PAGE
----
GoodJobs Newsletter: Supplement 1, Summer 2008

The Drive for Decent Work*: The Heart of the Coalition’s Agenda

The current, major project of the National Jobs for All Coalition is the Drive for Decent Work (Shared Prosperity and the Drive for Decent Work). The Drive for Decent Work carries forward the concern for both public investment and job creation that were part of our response to Hurricane Katrina, and its rationale includes the Coalition’s ongoing effort to “tell the whole story of unemployment”–a problem much larger than the number of jobless reported by the U.S. government.

In developing the rationale for the Drive for Decent Work, the Coalition calls attention to the nation’s “double deficits”: One deficit is the chronic and sometimes acute shortage of jobs for all who want to work. The second deficit is the neglect of public investment in our physical and human infrastructure–the neglect of child, elder and health care, education, housing; of public transit, bridges, levees, schools and other infrastructure; of renewable energy and energy efficient production; and of environmental sustainability.

An important feature of the Coalition’s Drive for Decent Work is its identification of numerous proposals, including legislation pending in Congress, that would begin the task of reconstruction and simultaneously create millions of jobs.

To reduce the “double deficits” in jobs and public investment the Coalition’s Drive for Decent work urges the following:

  • Support of a package of bills already introduced in Congress and other proposals that both meet unmet public needs and create millions of stay-in the-US jobs;
  • Additional public investment that would close whatever job gap remained in the economy without adding to inflation or competing with private employers who offer decent work;
  • Steps to make the minimum wage a living wage by raising it to its 1968 level (equal to $9.25 an hour in 2007) and thereafter linking it to 60% of the average wage.

Start-up costs of this program can be met by reducing military spending to a level reflecting genuine defense needs (including ending a war that bleeds this nation in both lives and treasure), and rescinding the tax cuts to the wealthy and corporations that are depleting the public treasury.

Paying for public investment and job creation will require some reallocation of government spending, especially at first, but in the longer run it would not cost us more than we are currently spending in maintaining a partly idle work force and in responding to the many social ills that joblessness creates. The unemployed would become taxpayers, and the economy less prone to costly recessions. [See Philip Harvey’s Responding To Rising Unemployment: Can We Afford Jobs for All?] Public investment is indispensable to greater national prosperity and a sustainable economy.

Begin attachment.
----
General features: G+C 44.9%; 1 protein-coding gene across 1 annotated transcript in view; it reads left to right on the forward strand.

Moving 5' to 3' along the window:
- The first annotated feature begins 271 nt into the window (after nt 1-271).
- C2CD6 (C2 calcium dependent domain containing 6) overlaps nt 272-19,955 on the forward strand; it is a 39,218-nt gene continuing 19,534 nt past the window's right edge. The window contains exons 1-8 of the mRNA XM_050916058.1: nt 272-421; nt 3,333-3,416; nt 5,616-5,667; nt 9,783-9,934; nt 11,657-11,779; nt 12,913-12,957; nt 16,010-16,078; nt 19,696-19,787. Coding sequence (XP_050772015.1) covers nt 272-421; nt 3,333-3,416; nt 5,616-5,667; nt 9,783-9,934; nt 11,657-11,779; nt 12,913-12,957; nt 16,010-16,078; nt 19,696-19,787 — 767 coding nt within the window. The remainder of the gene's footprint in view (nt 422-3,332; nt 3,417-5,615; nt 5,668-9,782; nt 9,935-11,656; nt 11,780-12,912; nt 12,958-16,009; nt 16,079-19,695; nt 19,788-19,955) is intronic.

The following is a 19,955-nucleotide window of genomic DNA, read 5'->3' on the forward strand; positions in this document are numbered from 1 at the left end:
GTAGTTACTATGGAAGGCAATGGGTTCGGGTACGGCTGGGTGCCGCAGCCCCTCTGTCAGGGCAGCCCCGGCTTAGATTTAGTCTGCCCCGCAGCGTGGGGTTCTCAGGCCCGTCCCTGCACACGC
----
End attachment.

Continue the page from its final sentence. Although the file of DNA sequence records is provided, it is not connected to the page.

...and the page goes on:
Here are some of the steps that the Coalition has taken to gain support of this Drive for Decent Work by the general public, organizations and public officials.

  • Publication of a booklet, Shared Prosperity and the Drive for Decent Work, that details the “double deficit,” defines the concept of “decent work,” explains the four steps that comprise the program, identifies the pending legislation and proposals that both create jobs and invest in infrastructure and services, establishes criteria for evaluating job creation proposals and points to other necessary and complementary policies that would contribute to “shared prosperity”, that is, both reduction of economic inequality and a more effective, sustainable economy. This publication can also be obtained as hard copy from the Coalition.
  • Preparation of calls to action in English and Spanish–Whatever Happened to Shared Prosperity? — that briefly explain the Drive for Decent Work and invite the participation of individuals and organizations,. These too are also available from the Coalition in hard copy.
  • Co-signed a letter with the National Council of Churches and Americans for Democratic Action sent to several hundred members of the U.S. Senate and House of Representatives who were identified as prospective advocates of the Drive for Decent Work The letter briefly described the project and specifically urged their support for job creation legislation already introduced in Congress. We emphasized the relevance of this proposal to a genuine stimulus package. The letter included the leaflet Whatever Happened to Shared Prosperity?.
  • Urged leading contenders for the presidential nominations to support of the Drive for Decent Work with its simultaneous attack on the “double deficits.
  • Began efforts to gain the endorsement of organizations likely to support the Drive for Decent Work, including those that have supported legislation to create jobs and increase public investment. This has included writing descriptions of the project for organizational newsletters and presentations at meetings, conferences and other forums.
  • Wrote articles to promulgate the program: “Flagging Economy Needs Public Investment” (The Progressive Populist, /1/2008) argued for job creation and significant public investment as a genuine stimulus package. Decent Work and Public Investment (New Labor Forum, Spring 2008) was specifically addressed to the campaign for the presidency, and written at the suggestion of New York Central Labor Council Executive Director Ed Ott.
  • Established a blog, The Drive for Decent Work. To comment on posts on this blog, you may visit and click on Comments at the end of each post.

We ask that you support the Coalition with your valuable opinions, outreach to neighbors and political people about our Decent Work proposal, and financial contributions. Please fill out the brief, enclosed questionnaire that will give NJFAC your reactions to its Drive for Decent work–a new project that unites the goals of many other progressive organizations and that, we hope, will be a turning point in our joint quest for economic justice. And please give generously to support NJFAC’s new initiative.

Learning from History: An NJFAC Powerpoint Presentation